Forty years later, race and politics continue to collide on a campus, much as it might seem from the outside as a place of hypersensitivity and togetherness. Those of us sitting in the newsroom of The Harvard Crimson came to appreciate and expect these sort of things as the same media cycle that is playing out on CNN frequently took place on our own pages.
Two springs ago, Harvard University police showed up at a party for black students and began asking for IDs. A few years before, police officers stopped a black professor walking in Harvard Yard. Unfortunately, as if ripped from the pages of a Tom Wolfe novel, that black professor, said to be mistaken for a robbery suspect, happened to be the head of the Harvard Foundation, the college’s leading pro-diversity confab. Perhaps the worst incident in recent years occurred last summer, when Harvard police got in an “obscenity-laced” exchange with a Boston teenager who they thought was stealing a bike. He happened to have lost his bike-lock key. And this spring, two black students were allegedly related to a drug deal that went bad and led a Cambridge teen to be shot and killed in a Harvard dormitory.
After these incidents, the familiar campus figures would emerge. Familiar questions would be asked. A committee would be convened. And we’d all wait for the cycle to begin again in the not-so-distant future.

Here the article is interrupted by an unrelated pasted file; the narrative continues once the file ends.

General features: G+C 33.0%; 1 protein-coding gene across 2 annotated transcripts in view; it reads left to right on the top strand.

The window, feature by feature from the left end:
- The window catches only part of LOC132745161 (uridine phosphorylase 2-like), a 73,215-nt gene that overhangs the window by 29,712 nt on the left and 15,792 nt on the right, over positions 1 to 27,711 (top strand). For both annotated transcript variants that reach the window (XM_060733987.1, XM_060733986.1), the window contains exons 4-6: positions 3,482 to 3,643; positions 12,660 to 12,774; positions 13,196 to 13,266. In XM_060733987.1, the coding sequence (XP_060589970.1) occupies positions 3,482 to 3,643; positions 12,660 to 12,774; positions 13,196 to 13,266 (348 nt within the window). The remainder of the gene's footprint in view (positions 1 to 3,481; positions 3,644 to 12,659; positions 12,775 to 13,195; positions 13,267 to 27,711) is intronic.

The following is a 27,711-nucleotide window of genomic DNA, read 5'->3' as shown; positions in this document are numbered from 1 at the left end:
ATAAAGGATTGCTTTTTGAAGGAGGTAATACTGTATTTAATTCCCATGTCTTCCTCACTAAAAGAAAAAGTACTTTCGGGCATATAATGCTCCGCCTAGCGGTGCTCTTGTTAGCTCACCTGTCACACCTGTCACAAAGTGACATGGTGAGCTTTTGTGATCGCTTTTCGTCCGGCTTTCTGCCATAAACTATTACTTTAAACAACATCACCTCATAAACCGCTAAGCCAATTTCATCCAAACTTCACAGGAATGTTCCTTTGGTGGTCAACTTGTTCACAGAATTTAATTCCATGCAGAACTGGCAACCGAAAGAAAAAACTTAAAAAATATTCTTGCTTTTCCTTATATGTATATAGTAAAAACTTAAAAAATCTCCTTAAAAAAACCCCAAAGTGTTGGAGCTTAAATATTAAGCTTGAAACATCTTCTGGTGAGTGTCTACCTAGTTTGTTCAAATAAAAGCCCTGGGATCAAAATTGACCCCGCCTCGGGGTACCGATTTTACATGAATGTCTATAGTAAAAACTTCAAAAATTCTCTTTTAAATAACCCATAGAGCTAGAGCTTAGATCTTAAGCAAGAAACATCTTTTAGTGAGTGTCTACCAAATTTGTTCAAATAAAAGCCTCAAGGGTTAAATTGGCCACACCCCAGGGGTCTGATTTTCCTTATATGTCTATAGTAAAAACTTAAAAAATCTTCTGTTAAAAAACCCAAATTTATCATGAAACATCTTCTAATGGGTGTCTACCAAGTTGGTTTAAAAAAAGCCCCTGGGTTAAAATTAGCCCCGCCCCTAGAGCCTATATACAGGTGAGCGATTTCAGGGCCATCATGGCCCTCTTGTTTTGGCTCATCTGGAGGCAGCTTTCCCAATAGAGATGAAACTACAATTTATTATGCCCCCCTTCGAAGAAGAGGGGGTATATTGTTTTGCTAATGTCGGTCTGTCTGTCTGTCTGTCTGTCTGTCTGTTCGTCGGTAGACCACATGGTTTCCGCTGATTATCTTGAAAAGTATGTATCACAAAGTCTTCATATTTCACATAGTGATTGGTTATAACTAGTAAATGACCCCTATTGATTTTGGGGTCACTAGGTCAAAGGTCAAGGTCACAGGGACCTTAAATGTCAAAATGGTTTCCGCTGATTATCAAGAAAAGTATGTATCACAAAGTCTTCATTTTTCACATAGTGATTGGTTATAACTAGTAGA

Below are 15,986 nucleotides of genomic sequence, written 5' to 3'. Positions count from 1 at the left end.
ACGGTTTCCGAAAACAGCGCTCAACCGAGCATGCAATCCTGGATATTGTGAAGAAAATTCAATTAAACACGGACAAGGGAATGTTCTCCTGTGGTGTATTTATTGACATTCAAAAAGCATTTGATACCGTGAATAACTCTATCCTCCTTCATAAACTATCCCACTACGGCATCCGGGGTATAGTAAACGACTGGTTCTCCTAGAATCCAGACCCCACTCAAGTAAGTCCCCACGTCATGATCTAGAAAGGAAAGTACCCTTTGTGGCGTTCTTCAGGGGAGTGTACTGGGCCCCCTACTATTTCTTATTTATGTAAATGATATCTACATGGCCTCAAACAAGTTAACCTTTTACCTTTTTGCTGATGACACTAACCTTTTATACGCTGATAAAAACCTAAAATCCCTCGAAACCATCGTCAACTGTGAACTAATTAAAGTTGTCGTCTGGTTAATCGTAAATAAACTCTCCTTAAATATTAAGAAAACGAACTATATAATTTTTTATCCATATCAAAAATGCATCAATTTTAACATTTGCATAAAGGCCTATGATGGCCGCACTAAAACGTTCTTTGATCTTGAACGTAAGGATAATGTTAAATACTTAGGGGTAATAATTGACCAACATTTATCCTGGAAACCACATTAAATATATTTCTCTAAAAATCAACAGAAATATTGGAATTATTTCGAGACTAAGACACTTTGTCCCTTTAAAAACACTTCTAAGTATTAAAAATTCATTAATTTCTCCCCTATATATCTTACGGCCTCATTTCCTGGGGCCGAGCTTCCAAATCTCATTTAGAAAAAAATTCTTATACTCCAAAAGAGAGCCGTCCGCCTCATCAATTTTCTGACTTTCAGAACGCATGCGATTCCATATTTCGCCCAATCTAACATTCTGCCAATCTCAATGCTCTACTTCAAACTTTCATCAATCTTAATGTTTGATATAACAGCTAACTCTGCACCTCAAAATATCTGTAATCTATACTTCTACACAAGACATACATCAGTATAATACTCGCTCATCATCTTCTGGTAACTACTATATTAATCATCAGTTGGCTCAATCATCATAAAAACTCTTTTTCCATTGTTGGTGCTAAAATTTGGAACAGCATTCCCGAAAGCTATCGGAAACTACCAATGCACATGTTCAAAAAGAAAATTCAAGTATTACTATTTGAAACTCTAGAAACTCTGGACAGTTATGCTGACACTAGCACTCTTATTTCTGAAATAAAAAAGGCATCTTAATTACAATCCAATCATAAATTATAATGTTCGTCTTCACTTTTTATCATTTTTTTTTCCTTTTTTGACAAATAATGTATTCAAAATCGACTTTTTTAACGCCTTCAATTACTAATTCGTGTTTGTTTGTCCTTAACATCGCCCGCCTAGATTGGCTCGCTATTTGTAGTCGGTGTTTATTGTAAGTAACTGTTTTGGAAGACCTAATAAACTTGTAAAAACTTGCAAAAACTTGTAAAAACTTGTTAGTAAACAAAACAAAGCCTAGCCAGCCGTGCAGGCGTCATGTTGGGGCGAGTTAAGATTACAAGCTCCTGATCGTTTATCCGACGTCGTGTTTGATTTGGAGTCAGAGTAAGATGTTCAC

But one of the long-lasting Cambridge race battles to take place in recent history played out while Obama himself was on campus. It was one which led the Law School, a significant starting point for the nation’s legal and corporate elite, to become painfully aware of the lack of minority professors on its faculty.
During Obama’s second year, students began large protests of the dearth of minority professors. They staged a sit-in in the law library and 70 law students jammed the dean’s office and refused to leave. The occupation recalled the anger of an early generation of students who commandeered the central administration’s University Hall. Those protests reached their height when the first tenured black professor, Derrick Bell Jr., resigned from the faculty. Playing to form, Jesse Jackson showed up.
According to media reports from the campaign recalling Obama’s law school years, the future president, at the time a very visible African-American student, supported the grievances but refused to fan the flames.
"Barack was a stabilizing influence in that he would absolutely support those efforts, but was also someone who could discuss and debate them with students or faculty who had different views," Professor Charles J. Ogletree Jr. told The Boston Globe in 2007.
Olgetree is now representing Gates in this affair. For this week, the student he described seemed distant from the president he became.
Samuel P. Jacobs has written for The Boston Globe, The New York Observer, and The New Republic Online.